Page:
In Memoriam: Charles W. Heuisler
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This Time It’s Personal (Jurisdiction): U.S. Supreme Court Upholds Constitutionality of Pennsylvania’s Consent to Jurisdiction by Registering to do Business Statute

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As the term ends for the Supreme Court, there have been several opinions issued recently that have garnered public attention. However, one decision may have flown under the radar that could have significant implications on businesses and where they can be sued: Mallory v. Norfolk Southern Railway Co.

In Mallory, a former employee with Norfolk Southern in Ohio and Virginia for twenty years, was diagnosed with cancer. Mr. Mallory attributed his cancer diagnosis to his employment with Norfolk Southern and filed suit in Pennsylvania state court under a federal workers compensation scheme applicable to railroad workers.

The case had nothing to do with Pennsylvania. Mallory didn’t live there, the injuries didn’t happen there, and Norfolk Southern was headquartered and incorporated in Virginia. But Norfolk Southern owned rail lines, rail yards and repair shops in Pennsylvania and was required to register to do business in Pennsylvania as a foreign corporation. Under traditional notions of fair play, any effort by a Pennsylvania court to exercise personal jurisdiction over it would offend the Due Process Clause of the Fourteenth Amendment. The Pennsylvania Supreme Court agreed.

The United States Supreme Court disagreed, and held last week that a corporation can be subject to personal jurisdiction in a state in which it has registered to do business, solely on that basis and regardless of its presence in that state. In relying on a case from 1917, the Court concluded that Norfolk Southern consented to personal jurisdiction in Pennsylvania by registering to do business there. Pennsylvania requires out-of-state companies register to do business there, and that by registering the companies agree to appear in its courts on “any cause of action” against them. This registration, the Court held, meant that Norfolk Southern consented to personal jurisdiction in Pennsylvania, despite being an out-of-state business entity that is incorporated and headquartered in Virginia.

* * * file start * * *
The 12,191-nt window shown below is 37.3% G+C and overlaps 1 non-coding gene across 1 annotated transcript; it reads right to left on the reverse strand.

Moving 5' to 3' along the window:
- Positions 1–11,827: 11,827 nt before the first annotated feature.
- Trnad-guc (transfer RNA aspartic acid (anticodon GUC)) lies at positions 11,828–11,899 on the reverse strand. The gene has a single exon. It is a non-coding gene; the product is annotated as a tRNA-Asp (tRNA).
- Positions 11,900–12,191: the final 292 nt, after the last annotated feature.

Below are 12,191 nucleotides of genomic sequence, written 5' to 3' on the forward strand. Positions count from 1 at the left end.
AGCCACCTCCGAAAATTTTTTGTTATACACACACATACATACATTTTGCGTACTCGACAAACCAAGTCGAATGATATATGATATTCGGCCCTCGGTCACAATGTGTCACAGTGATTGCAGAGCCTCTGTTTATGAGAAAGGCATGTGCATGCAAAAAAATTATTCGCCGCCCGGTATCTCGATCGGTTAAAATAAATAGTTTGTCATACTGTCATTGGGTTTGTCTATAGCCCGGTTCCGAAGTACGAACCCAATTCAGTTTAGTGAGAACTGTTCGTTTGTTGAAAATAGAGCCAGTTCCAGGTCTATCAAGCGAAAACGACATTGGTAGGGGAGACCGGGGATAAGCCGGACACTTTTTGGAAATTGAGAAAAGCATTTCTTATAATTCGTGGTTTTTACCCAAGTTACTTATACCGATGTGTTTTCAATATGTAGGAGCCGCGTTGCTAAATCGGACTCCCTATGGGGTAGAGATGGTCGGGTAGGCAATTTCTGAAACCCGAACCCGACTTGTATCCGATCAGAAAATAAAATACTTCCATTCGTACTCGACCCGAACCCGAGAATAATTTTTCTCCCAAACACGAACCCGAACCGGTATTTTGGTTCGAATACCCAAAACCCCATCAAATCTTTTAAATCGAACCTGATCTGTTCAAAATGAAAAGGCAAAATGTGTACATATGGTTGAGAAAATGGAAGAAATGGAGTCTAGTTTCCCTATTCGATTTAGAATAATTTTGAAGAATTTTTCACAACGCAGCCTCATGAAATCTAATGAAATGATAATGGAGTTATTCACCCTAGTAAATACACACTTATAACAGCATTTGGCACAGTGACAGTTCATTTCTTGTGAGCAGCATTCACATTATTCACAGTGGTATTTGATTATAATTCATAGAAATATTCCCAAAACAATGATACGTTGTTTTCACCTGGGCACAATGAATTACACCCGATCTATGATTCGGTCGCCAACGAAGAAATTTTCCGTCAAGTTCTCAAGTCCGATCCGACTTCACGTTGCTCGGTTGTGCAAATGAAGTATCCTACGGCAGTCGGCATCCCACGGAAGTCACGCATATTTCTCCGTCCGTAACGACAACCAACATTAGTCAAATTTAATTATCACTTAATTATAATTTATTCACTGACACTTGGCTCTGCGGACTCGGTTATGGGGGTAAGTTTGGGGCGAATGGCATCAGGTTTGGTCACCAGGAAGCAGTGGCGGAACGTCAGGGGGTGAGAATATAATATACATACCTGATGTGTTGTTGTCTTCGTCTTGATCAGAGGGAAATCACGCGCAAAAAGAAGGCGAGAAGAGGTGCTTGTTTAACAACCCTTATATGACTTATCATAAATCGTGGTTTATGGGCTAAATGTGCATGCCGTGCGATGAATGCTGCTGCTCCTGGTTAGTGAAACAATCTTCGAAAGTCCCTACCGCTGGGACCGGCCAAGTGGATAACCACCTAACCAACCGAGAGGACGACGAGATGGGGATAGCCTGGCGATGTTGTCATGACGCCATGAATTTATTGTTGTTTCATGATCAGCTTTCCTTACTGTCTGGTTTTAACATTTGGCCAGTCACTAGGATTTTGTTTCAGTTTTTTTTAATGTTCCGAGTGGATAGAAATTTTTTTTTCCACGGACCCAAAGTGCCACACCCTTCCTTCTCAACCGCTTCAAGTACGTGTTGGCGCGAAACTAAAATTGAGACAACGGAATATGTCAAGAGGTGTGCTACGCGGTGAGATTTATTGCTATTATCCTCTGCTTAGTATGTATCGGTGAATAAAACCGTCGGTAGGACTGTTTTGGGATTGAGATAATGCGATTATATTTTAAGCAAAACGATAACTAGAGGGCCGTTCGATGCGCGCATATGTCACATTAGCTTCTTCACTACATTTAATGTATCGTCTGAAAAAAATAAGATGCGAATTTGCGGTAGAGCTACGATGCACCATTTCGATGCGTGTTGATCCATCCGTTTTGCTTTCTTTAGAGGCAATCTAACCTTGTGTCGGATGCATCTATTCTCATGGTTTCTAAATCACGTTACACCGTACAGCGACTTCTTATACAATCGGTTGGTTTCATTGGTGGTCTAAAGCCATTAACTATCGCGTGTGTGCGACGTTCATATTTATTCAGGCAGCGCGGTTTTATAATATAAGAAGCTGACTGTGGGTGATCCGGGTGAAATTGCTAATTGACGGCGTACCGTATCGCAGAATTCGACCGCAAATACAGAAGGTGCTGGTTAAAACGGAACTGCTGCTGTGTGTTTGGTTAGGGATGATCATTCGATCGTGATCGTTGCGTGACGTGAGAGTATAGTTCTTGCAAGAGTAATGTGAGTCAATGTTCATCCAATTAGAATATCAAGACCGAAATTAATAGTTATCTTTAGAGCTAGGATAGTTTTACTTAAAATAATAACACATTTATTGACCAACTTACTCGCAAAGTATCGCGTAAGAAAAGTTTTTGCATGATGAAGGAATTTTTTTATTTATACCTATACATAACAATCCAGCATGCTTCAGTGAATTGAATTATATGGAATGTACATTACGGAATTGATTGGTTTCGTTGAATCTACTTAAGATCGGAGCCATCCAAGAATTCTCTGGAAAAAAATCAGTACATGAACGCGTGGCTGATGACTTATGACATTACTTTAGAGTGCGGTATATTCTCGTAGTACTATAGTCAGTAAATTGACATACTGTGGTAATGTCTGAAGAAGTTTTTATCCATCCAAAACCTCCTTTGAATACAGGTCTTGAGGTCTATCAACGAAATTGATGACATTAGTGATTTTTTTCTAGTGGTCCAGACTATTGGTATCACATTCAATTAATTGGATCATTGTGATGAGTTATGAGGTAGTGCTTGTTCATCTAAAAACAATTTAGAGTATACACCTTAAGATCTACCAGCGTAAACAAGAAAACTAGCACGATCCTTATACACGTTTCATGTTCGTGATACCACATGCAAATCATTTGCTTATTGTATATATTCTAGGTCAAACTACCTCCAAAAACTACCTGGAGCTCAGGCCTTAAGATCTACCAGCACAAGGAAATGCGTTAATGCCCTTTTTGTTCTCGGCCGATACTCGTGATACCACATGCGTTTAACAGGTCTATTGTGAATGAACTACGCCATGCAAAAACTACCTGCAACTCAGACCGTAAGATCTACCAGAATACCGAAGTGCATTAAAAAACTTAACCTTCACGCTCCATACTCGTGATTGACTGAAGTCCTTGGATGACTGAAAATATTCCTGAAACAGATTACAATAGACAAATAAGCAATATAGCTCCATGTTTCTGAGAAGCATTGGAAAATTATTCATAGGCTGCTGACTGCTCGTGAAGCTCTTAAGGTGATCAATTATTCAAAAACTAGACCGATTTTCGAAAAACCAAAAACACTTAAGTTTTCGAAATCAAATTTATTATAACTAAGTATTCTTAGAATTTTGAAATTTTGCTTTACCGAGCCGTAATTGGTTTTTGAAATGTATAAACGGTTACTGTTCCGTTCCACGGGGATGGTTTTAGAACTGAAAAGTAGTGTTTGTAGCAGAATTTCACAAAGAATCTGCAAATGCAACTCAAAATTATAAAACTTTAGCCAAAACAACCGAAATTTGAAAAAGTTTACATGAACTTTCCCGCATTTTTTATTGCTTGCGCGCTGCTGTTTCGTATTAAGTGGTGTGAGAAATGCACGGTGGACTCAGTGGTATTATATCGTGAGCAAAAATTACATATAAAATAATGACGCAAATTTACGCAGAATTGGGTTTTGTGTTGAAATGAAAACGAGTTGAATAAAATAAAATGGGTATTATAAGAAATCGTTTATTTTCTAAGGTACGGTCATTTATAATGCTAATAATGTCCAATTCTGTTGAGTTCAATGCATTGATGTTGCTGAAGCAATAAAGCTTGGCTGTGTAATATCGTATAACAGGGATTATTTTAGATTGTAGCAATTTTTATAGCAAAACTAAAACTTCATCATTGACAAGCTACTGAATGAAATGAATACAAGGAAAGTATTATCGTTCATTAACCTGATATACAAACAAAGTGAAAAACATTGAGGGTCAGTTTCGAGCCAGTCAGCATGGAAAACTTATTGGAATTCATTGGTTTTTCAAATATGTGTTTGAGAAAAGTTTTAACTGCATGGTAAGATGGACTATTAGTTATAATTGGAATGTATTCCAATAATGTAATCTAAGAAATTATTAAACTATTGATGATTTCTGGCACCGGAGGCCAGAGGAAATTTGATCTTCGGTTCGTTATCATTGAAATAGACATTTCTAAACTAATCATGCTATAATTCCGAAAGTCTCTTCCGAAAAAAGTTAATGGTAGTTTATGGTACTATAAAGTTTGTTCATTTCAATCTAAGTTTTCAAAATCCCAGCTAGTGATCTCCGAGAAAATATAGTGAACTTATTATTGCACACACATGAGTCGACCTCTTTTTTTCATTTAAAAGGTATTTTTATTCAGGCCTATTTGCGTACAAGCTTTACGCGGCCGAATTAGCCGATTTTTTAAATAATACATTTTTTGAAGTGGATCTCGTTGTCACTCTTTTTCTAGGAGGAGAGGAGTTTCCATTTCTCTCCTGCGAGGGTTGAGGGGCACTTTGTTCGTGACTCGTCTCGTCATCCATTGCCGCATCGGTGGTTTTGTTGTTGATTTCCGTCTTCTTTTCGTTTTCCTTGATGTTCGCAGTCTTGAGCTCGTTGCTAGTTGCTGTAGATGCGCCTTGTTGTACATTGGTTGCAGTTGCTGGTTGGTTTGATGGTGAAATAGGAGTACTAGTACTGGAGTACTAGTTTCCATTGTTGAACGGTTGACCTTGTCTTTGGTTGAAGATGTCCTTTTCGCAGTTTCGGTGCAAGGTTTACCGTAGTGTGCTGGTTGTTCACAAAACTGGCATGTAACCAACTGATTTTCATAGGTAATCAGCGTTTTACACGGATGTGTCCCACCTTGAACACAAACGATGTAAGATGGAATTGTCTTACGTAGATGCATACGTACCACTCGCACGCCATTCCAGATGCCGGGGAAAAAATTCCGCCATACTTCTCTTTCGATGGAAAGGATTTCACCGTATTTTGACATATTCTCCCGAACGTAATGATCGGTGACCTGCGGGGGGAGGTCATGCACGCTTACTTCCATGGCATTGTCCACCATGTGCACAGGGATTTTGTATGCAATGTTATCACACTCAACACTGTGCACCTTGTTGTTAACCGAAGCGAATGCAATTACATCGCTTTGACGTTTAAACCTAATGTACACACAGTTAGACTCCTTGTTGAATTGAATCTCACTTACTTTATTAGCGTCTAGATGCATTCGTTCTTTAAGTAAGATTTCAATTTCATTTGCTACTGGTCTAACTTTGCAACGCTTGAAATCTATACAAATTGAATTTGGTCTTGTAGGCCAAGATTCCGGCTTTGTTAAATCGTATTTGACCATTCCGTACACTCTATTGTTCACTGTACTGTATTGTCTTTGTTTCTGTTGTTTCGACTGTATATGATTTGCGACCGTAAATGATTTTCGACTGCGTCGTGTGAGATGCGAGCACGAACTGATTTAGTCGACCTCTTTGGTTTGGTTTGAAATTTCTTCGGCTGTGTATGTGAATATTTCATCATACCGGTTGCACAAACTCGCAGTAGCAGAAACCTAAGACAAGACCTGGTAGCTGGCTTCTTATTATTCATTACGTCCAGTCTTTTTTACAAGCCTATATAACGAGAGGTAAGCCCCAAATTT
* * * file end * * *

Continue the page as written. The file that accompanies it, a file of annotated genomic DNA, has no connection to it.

What does this mean for businesses? Of immediate significance to business entities, this decision means that if registered to do business in Pennsylvania, or other consent-by-registration states, the business can be sued there even if it is a non-Pennsylvania company and the conduct or harm alleged did not occur in Pennsylvania. Businesses should factor consent-by-registration statutes into their calculus of whether to enter into new markets and, if so, whether to include choice of law and venue provisions in agreements they use in any markets. Additionally, businesses should be on the look-out for other states that might enact similar statutes. Indeed, Georgia and Minnesota already have similar registration statutes that have been interpreted as consenting to personal jurisdiction. Some uncertainty still remains as to the full impact of the Mallory decision, but businesses should be aware of the possibility of being haled into a particular state court as a result of registering to do business there.

To learn more about what the Supreme Court’s decision in Mallory means and the impact it may have on your business, please contact Alexis Way, an attorney in Archer’s Business Litigation Group, at 856-354-2313 or

DISCLAIMER: This client advisory is for general information purposes only. It does not constitute legal or tax advice, and may not be used and relied upon as a substitute for legal or tax advice regarding a specific issue or problem. Advice should be obtained from a qualified attorney or tax practitioner licensed to practice in the jurisdiction where that advice is sought.